Southampton: Charlie Austin's fitness is the main cause of their problems

(Photo credit: Solent Creatives)

Back in late November, Southampton were in need of a morale-boosting victory as they hosted an equally out-of-form Everton on the South Coast. 

Then managed by Mauricio Pellegrino, the Saints had netted a miserly nine goals from their opening 13 games. However, for the first time all season, Charlie Austin started for Pellegrino’s men and the 28-year-old netted twice in a 4-1 victory.


Austin's double that day ensured he has had a hand in eight goals in his past 11 Premier League starts but the problem was that relatively brief run of games had comes across an 18-month spell. 

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During that time, the forward had suffered from a series of shoulder injuries and muscle strains which, it is now becoming clear, have contributed to Southampton's struggles this season.

Ups and downs

After his brace against Everton, the former Queen’s Park Rangers player then started each of his side’s next six games in the busy run-up to Christmas and his presence proved vital. He scored the side’s only goals in draws with Bournemouth, Arsenal and Huddersfield. 

But then his luck took a turn for the worse: he was handed a three-match suspension for violent conduct after an incident with Terriers goalkeeper Jonas Lossl, having also sustained a hamstring injury.

The layoff ensured the striker could not return to training for three months and could not feature again for Pellegrino, who was dismissed in March. He appeared from the bench in last week’s 3-0 defeat at West Ham in what was another limp performance from the Saints, but more fight was shown against Arsenal on Sunday.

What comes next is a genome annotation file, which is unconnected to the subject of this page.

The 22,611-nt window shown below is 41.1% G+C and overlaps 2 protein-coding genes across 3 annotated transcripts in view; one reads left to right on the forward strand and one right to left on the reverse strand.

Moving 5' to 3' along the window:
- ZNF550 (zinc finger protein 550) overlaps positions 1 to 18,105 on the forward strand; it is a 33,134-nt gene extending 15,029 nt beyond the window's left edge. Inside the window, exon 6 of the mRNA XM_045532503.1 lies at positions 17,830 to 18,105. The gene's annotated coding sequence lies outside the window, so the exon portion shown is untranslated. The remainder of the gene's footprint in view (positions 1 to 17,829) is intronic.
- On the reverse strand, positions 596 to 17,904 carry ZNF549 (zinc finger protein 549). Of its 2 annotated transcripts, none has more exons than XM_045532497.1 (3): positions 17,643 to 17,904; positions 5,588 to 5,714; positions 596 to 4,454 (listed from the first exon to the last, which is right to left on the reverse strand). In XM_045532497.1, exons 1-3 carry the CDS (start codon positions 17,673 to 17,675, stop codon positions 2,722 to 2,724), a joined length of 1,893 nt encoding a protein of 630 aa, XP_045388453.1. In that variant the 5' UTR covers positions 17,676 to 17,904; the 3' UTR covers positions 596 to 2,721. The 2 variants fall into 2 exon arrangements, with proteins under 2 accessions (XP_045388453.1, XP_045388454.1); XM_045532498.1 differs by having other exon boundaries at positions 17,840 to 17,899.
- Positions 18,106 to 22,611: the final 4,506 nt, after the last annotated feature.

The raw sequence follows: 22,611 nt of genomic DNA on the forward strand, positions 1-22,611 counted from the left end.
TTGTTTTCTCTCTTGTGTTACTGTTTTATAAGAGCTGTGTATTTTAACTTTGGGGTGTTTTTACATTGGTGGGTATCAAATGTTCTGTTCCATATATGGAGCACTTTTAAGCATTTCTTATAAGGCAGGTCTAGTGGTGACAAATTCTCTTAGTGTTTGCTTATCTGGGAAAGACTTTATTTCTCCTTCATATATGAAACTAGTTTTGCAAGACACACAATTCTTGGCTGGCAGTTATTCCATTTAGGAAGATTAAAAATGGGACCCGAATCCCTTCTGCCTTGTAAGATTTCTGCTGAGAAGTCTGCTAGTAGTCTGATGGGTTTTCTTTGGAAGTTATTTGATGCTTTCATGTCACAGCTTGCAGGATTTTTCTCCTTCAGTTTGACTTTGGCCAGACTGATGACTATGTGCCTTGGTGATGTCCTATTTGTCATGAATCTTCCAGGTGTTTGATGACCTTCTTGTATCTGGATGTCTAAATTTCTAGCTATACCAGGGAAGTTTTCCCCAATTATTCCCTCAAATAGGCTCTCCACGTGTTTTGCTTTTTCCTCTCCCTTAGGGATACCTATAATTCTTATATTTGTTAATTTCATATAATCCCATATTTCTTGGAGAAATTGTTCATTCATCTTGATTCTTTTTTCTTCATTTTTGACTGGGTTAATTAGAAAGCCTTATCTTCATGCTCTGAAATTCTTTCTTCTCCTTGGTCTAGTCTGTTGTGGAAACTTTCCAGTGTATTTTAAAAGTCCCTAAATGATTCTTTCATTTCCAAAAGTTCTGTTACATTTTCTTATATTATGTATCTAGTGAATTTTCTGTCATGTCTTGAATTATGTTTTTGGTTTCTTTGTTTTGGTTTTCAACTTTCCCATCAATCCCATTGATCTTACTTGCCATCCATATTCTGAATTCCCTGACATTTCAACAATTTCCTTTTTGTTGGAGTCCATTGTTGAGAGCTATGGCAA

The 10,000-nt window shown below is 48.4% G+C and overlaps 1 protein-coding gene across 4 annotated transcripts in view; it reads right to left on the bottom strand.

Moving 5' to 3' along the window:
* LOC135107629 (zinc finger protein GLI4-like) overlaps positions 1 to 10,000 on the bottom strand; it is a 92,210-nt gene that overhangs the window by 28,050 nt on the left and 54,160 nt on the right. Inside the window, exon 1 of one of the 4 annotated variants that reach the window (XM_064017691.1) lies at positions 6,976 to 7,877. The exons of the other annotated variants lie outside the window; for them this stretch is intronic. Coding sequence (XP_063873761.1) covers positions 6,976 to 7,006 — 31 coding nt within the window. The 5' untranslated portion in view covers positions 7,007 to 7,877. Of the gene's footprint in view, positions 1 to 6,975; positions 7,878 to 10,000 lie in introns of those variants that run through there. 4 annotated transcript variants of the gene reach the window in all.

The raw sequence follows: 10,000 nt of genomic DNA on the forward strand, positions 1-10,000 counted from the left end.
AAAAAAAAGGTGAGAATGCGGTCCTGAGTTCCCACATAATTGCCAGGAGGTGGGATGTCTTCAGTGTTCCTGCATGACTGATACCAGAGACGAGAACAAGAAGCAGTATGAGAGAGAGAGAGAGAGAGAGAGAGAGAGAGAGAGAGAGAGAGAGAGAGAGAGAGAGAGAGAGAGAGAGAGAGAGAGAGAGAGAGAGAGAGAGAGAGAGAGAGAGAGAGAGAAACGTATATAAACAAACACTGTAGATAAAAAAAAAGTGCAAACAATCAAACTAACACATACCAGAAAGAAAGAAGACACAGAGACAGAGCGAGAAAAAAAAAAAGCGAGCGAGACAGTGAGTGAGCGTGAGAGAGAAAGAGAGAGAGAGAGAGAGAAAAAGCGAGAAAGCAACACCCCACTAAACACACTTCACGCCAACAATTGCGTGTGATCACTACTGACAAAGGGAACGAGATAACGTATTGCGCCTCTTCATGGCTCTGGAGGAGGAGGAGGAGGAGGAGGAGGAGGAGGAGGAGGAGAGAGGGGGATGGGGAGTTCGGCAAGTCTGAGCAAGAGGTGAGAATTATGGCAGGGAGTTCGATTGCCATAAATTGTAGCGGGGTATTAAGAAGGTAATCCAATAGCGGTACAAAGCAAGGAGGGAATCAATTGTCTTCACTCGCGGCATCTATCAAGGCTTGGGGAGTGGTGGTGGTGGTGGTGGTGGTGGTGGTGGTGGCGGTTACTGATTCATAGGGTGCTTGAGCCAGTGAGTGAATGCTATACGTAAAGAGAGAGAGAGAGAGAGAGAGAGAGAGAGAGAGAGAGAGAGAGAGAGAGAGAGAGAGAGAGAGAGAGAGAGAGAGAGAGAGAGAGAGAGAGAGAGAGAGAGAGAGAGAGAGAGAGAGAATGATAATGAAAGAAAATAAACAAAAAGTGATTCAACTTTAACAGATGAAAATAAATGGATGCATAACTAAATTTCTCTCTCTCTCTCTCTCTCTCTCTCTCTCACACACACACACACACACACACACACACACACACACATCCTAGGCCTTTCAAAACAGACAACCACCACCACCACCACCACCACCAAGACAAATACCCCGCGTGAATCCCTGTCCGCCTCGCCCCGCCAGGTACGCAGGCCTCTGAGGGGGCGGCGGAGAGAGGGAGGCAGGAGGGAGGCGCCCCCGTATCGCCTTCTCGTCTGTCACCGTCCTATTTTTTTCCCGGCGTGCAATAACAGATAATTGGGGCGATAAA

Austin came on with 18 minutes remaining and within a minute, had found the net – his second of the season against the Gunners. Southampton were to lose the match but they showed much greater attacking intent and belief, and this was no doubt helped by the striker’s return to action.


A meteoric rise

It is easy to forget just how meteoric Austin’s rise through the ranks was. 

Less than six years after combining his job as a bricklayer alongside playing for semi-professional side Poole Town, he had earned his first call-up to the England national side. 

It is also forgotten that the 6’2" target man was initially released from Reading’s youth ranks on account of being too small, spending four years in non-league football.

Averaging comfortably over a goal a game in non-league football, Swindon Town gave Austin his first break as a 20-year-old and after netting 37 goals in 65 appearances, he joined Burnley 18 months later. 

A career marred

His record at the Clarets was again prolific, scoring 45 times in his two full seasons at the Championship club before moving to QPR. 


His 20 goals in 2013/14 helped the Rs to promotion with his first ever season in England’s top flight bringing about an impressive goal return of 18. However, injuries have disrupted Austin’s continued ascent, ruling him out for a total of one year’s action across the last four campaigns.

This season he is the Saints top league scorer with seven goals despite starting just six matches while no other striker for the club has more than four. 

Should Southampton go down this summer, they will no doubt be made to lament their hitman’s misfortune with injuries while Austin himself should have no shortage of suitors.

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